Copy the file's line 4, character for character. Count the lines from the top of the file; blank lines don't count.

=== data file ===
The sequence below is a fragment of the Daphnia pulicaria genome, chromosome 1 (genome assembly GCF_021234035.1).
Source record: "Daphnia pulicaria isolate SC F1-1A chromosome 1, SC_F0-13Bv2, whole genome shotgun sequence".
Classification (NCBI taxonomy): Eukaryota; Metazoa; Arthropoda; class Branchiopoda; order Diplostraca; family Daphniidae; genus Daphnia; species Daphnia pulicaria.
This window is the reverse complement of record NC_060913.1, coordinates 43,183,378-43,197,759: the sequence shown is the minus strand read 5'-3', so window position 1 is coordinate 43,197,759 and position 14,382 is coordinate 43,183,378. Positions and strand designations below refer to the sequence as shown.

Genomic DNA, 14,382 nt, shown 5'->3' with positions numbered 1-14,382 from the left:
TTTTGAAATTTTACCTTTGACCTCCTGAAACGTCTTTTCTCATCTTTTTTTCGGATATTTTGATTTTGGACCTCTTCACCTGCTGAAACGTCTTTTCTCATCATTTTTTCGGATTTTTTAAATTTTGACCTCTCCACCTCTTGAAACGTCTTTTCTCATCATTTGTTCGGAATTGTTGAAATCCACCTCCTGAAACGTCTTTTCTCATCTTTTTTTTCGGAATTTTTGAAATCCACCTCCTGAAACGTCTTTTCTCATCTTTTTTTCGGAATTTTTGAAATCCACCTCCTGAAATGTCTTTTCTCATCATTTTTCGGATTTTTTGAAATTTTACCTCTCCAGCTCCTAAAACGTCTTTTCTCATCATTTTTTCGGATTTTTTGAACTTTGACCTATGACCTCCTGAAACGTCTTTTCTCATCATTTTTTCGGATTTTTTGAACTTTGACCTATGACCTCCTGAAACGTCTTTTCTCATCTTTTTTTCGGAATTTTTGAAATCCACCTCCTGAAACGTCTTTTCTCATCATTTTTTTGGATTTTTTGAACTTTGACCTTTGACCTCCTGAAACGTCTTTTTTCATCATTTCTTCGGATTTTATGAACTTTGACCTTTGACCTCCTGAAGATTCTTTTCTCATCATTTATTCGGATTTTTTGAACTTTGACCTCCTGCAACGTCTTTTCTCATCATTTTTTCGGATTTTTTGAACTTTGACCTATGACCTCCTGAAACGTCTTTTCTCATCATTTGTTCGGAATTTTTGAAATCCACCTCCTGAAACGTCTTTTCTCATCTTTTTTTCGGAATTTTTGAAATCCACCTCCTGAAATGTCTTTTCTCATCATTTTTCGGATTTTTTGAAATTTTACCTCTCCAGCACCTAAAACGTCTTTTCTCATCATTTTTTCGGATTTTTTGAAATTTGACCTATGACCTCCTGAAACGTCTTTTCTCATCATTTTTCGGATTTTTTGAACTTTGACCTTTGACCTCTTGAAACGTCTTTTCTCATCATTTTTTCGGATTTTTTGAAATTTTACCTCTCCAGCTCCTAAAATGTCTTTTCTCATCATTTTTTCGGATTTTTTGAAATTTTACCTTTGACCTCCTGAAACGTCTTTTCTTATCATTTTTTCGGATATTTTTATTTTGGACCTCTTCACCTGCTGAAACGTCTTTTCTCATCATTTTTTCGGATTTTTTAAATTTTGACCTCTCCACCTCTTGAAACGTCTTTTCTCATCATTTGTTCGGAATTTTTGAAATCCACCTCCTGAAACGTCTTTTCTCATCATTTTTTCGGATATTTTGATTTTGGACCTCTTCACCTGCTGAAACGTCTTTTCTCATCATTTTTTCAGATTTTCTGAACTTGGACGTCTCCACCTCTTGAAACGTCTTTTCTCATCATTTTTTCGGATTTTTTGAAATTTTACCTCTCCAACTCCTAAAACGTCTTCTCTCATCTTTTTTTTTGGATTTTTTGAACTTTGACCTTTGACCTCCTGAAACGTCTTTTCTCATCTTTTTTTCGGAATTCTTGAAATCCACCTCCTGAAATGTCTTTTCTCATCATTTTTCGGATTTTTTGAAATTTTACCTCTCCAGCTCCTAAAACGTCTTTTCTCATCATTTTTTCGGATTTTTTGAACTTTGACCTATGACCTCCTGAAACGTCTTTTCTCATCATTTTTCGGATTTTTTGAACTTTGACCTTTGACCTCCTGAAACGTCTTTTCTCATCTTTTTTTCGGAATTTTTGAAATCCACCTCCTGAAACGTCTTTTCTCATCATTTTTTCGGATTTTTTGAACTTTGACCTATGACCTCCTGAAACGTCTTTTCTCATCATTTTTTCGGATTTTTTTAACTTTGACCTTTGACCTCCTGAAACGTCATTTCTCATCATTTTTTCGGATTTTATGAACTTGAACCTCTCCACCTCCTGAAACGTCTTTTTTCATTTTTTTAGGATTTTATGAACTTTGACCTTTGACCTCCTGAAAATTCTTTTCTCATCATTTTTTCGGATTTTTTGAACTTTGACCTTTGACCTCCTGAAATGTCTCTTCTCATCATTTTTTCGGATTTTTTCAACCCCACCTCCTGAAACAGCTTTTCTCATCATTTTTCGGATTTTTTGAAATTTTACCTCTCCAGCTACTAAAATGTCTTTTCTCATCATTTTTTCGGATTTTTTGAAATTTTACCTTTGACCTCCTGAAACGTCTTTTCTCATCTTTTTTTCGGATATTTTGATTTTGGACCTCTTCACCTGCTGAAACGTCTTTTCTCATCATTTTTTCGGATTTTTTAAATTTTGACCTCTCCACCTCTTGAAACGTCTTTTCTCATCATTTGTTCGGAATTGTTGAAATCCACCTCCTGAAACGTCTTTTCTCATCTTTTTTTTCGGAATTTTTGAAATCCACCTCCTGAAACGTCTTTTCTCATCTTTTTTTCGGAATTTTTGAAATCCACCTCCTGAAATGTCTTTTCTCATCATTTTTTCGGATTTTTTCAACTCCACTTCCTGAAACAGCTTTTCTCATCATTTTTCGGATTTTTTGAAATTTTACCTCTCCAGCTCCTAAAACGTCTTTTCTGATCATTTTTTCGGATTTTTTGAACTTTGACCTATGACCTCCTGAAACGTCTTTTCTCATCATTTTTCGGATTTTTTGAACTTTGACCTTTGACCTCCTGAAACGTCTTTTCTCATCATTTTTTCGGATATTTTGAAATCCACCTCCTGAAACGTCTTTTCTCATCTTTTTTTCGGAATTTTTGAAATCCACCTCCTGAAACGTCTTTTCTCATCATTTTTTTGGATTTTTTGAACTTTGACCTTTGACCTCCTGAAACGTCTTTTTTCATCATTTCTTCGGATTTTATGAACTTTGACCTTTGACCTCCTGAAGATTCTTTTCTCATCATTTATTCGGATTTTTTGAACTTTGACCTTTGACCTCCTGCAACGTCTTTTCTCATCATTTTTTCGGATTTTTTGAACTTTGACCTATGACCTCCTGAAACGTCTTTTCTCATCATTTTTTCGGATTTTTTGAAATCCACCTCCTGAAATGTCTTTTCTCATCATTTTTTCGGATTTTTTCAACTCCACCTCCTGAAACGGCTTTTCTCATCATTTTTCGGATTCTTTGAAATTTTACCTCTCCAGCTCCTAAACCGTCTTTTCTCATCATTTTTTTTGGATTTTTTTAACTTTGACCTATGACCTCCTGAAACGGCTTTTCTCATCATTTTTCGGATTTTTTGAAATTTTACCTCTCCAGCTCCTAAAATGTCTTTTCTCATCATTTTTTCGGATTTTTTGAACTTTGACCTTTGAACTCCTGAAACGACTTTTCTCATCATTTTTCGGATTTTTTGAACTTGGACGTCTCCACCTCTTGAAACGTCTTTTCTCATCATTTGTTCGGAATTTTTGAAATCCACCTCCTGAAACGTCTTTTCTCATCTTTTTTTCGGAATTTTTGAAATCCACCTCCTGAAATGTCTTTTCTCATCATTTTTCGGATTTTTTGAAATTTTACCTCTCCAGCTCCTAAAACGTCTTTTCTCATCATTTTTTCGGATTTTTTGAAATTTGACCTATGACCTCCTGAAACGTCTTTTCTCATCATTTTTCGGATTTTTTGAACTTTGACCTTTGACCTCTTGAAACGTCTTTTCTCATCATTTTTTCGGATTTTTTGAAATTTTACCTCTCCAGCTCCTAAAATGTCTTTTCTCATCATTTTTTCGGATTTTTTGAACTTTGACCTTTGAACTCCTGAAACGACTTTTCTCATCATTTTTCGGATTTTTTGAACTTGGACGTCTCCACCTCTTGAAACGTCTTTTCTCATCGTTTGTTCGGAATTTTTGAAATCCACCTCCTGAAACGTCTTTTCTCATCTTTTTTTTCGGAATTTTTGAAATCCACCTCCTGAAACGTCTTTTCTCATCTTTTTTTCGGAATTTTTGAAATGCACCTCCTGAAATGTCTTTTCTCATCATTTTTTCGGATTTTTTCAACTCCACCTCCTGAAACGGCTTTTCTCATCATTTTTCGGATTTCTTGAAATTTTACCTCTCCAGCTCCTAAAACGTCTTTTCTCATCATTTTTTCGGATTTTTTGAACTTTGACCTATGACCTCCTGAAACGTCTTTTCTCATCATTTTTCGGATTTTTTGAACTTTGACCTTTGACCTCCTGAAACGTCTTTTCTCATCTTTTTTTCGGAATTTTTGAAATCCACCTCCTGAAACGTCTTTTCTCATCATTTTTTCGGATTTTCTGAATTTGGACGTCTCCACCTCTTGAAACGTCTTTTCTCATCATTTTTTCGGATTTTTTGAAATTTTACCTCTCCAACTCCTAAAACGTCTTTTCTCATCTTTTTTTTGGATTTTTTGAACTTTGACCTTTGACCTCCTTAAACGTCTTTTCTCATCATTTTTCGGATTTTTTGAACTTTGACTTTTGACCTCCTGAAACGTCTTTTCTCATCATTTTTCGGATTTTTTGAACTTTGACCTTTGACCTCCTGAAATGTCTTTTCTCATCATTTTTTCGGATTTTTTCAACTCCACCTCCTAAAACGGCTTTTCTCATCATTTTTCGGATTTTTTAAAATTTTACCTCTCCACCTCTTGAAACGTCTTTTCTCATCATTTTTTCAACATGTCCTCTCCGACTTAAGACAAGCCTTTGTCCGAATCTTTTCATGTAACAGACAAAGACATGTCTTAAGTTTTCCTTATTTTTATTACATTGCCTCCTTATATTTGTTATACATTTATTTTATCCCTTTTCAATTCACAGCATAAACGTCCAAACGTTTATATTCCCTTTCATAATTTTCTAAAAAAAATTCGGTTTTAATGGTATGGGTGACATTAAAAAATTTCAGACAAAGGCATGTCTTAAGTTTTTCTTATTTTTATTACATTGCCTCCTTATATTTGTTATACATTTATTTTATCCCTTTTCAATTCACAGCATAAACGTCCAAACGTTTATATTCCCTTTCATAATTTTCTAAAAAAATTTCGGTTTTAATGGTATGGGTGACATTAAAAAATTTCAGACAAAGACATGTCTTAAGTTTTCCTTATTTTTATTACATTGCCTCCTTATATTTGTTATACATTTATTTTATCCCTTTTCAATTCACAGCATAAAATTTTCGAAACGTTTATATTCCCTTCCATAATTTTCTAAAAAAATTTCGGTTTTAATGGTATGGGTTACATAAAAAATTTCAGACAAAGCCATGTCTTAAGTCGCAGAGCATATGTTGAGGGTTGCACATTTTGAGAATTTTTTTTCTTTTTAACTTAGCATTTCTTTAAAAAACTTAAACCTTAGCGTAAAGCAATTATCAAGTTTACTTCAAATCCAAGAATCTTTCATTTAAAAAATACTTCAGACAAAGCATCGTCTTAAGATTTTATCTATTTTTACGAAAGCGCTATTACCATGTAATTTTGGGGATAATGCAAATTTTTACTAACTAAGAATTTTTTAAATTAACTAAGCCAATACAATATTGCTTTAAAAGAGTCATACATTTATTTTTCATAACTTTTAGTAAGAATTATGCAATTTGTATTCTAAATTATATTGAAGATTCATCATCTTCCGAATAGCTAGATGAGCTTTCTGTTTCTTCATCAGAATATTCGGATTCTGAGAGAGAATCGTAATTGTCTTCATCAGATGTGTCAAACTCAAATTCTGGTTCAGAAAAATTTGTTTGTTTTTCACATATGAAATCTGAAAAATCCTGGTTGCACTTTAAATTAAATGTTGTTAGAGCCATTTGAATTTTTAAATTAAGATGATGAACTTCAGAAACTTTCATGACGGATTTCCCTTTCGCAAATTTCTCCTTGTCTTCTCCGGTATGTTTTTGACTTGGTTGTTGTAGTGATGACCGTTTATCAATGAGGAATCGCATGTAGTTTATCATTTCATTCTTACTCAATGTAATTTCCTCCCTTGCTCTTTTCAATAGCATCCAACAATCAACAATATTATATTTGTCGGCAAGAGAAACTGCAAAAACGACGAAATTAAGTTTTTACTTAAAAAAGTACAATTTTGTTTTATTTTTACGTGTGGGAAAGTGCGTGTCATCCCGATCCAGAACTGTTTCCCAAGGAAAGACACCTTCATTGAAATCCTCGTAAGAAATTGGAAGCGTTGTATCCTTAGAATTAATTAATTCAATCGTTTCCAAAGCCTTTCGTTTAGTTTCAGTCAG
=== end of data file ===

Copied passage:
This window is the reverse complement of record NC_060913.1, coordinates 43,183,378-43,197,759: the sequence shown is the minus strand read 5'-3', so window position 1 is coordinate 43,197,759 and position 14,382 is coordinate 43,183,378. Positions and strand designations below refer to the sequence as shown.